Presence and Distribution of Plasmacytoid Dendritic Cells in Head and Neck Lymphoepithelial Carcinoma. Possible Role in the Pathogenesis and Potential Therapeutic Target
Ana Maria Cano-Valdez, Clotilde Guajardo-Lopez, Karina Ordonez-Pantoja, Esther Gonzalez-Conde, Ana Graciela Puebla-Mora, Alejandro Mohar-Betancourt. Instituto Nacional de Cancerologia, Mexico City, Mexico; Centro Oncologico Tamaulipas, Ciudad Victoria, Mexico; Instituto Mexicano del Seguro Social, Guadalajara, Jalisco, Mexico
Background: Plasmacytoid dendritic cells (PDCs) are essential part of the immune system through the production of interferon-alpha (IFNα) and antigen presentation. They can be activated by stimulation of "toll-like" receptors (TLRs). The TLR-9 stimulation induces production of IFNα, chemokines and cytokines that promote recruitment of NK cells, activated T lymphocytes and macrophages. It has been suggested that in tumors of viral etiology some components of microorganism interact with elements of tumoral microenvironment and induce TLRs dysfunction. Thus, the limited response of PDCs contributes to reduction of the immune response during chronic viral infections and oncogenesis. The role of PDCs in lymphoepithelial carcinoma (LEC) has not been studied previously.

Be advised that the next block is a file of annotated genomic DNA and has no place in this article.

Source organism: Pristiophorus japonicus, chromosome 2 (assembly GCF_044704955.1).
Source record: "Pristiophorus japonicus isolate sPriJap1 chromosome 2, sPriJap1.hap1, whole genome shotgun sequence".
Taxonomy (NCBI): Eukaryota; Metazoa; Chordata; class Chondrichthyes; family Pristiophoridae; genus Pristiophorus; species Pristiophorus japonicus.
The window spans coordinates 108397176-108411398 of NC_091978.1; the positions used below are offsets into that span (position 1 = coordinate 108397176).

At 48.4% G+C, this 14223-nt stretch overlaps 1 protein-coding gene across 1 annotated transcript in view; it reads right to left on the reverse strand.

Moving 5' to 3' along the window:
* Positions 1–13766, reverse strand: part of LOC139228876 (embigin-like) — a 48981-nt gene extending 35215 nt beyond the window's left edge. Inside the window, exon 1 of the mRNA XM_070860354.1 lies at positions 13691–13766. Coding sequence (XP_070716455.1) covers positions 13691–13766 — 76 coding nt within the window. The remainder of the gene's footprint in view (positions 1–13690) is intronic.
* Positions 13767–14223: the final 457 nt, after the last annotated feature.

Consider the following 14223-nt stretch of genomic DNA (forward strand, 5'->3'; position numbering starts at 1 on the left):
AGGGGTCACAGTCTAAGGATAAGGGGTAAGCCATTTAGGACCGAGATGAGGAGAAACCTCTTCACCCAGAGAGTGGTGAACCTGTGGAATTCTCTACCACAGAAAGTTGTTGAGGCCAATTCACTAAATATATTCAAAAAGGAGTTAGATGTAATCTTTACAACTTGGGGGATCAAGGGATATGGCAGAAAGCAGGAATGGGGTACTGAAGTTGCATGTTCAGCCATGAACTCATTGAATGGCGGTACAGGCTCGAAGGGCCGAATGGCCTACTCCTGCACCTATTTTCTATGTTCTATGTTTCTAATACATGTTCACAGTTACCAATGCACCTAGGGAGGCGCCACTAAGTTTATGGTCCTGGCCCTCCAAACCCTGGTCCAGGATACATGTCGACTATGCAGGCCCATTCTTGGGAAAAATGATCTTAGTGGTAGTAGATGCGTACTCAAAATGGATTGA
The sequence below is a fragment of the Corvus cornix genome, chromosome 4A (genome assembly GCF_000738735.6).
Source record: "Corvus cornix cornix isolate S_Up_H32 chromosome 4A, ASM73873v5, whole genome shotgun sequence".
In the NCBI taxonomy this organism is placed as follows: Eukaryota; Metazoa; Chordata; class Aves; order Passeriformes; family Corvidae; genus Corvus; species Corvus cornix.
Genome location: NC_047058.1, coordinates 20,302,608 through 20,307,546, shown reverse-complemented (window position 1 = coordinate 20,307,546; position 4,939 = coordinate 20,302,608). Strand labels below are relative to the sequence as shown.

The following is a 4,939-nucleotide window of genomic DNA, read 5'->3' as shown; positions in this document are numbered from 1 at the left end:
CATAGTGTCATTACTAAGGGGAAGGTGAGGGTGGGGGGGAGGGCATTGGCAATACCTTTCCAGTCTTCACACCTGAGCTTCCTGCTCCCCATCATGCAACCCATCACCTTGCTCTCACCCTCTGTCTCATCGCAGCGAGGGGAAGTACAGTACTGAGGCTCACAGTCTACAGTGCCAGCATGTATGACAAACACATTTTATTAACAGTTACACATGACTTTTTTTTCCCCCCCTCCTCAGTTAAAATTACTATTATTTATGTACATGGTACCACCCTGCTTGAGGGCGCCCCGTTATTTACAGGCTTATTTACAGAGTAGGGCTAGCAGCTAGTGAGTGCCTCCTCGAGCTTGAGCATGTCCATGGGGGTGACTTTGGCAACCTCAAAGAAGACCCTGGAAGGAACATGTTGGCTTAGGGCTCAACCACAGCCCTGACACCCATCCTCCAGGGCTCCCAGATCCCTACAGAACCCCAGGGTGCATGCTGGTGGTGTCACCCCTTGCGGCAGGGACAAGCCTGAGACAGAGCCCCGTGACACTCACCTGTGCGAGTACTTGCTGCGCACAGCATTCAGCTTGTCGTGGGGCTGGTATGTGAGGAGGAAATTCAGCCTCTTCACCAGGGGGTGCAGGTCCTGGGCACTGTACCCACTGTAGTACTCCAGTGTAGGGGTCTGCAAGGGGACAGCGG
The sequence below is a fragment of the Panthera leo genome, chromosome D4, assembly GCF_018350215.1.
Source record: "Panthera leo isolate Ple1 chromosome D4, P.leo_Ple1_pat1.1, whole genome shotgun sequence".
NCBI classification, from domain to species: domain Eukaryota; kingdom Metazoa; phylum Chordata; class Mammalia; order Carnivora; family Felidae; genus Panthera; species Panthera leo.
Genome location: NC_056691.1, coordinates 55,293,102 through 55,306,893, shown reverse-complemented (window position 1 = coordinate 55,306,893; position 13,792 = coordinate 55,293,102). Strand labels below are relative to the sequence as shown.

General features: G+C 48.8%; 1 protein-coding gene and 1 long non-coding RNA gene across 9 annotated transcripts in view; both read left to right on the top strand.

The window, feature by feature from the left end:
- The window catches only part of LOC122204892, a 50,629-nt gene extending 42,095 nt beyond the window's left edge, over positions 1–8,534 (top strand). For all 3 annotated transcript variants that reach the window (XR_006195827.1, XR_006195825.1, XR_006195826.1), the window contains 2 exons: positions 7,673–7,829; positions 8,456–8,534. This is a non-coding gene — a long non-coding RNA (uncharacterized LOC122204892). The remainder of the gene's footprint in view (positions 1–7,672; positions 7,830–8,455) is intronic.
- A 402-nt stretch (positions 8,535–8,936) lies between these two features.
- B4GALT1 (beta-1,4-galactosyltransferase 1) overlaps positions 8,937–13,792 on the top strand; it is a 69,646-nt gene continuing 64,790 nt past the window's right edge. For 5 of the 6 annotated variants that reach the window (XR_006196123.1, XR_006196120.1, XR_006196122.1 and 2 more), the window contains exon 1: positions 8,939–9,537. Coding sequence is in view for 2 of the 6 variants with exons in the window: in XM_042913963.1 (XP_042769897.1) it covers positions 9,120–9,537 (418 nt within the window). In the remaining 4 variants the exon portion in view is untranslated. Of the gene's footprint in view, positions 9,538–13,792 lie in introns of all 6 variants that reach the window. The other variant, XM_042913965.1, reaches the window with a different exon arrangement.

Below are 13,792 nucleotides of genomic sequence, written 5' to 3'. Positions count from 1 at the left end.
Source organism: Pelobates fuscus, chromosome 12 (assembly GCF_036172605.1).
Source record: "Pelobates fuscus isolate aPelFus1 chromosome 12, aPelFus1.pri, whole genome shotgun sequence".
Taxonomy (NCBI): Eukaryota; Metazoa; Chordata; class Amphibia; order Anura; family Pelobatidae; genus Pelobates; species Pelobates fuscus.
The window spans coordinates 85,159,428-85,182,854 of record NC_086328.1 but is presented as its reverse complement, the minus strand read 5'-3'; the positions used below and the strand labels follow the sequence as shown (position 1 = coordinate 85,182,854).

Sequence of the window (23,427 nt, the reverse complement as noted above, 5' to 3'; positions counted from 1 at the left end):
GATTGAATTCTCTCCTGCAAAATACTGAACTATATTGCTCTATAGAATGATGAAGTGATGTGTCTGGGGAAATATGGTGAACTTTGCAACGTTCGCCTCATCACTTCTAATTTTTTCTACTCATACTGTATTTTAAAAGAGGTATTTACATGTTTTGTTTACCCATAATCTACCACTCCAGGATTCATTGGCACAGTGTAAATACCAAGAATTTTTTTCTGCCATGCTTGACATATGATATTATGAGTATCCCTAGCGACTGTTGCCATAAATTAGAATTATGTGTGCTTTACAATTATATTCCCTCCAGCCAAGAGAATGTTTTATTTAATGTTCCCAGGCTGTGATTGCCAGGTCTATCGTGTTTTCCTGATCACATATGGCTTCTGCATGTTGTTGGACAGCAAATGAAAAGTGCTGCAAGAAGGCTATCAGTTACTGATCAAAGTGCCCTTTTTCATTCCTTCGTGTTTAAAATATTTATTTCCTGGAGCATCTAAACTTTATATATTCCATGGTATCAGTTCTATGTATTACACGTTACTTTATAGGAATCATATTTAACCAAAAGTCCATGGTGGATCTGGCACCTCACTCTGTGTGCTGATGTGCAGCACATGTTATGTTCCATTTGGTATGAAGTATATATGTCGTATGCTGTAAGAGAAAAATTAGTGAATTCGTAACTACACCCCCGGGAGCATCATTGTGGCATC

Design: We reviewed the Surgical Pathology archives of the National Cancer Institute to identify and select those cases diagnosed as H&N LEC. A control group (non-neoplastic lymphoid tissue) was also selected for comparison. Tissue microarrays and immunohistochemistry for CD123, CD4, CD56 TLR-9 and LMP-1, plus in situ hybridization (EBER) were performed. Clinical records were reviewed and data were analyzed through descriptive statistics.
Results: 32 patients with LEC, 22 men and 10 women with a mean age of 49.9 yrs were included. In LEC group, PDCs were identified primarily in the transition between the tumor nests and lymphoid cells. In the control cases, PDCs where found in the interfollicular space and around post-capillary venules. TLR-9 expression by PDCs was observed only in 3 cases of LEC. EBV infection was confirmed by EBER in 18 cases.
Conclusions: This is the first study exploring the role of PDCs in the pathogenesis of LEC. It was observed decreased expression of TLR-9, suggesting dysfunction of these receptors. This limited response of PDCs could contribute to reduce antimicrobial and antitumor immune response, participating in oncogenesis. Therefore, they represent a potential target for new therapeutic strategies based on TLR agonists. At present, drugs with this function have been developed. CpG oligodeoxynucleotides (ODNs) have been tested with promising results as adjuvants in combination with other agents in some tumors. Our results suggest that TLR agonists could be used as adjunctive target therapy in the management of LEC.
Category: Head & Neck
Wednesday, March 6, 2013 9:30 AM
Poster Session V # 209, Wednesday Morning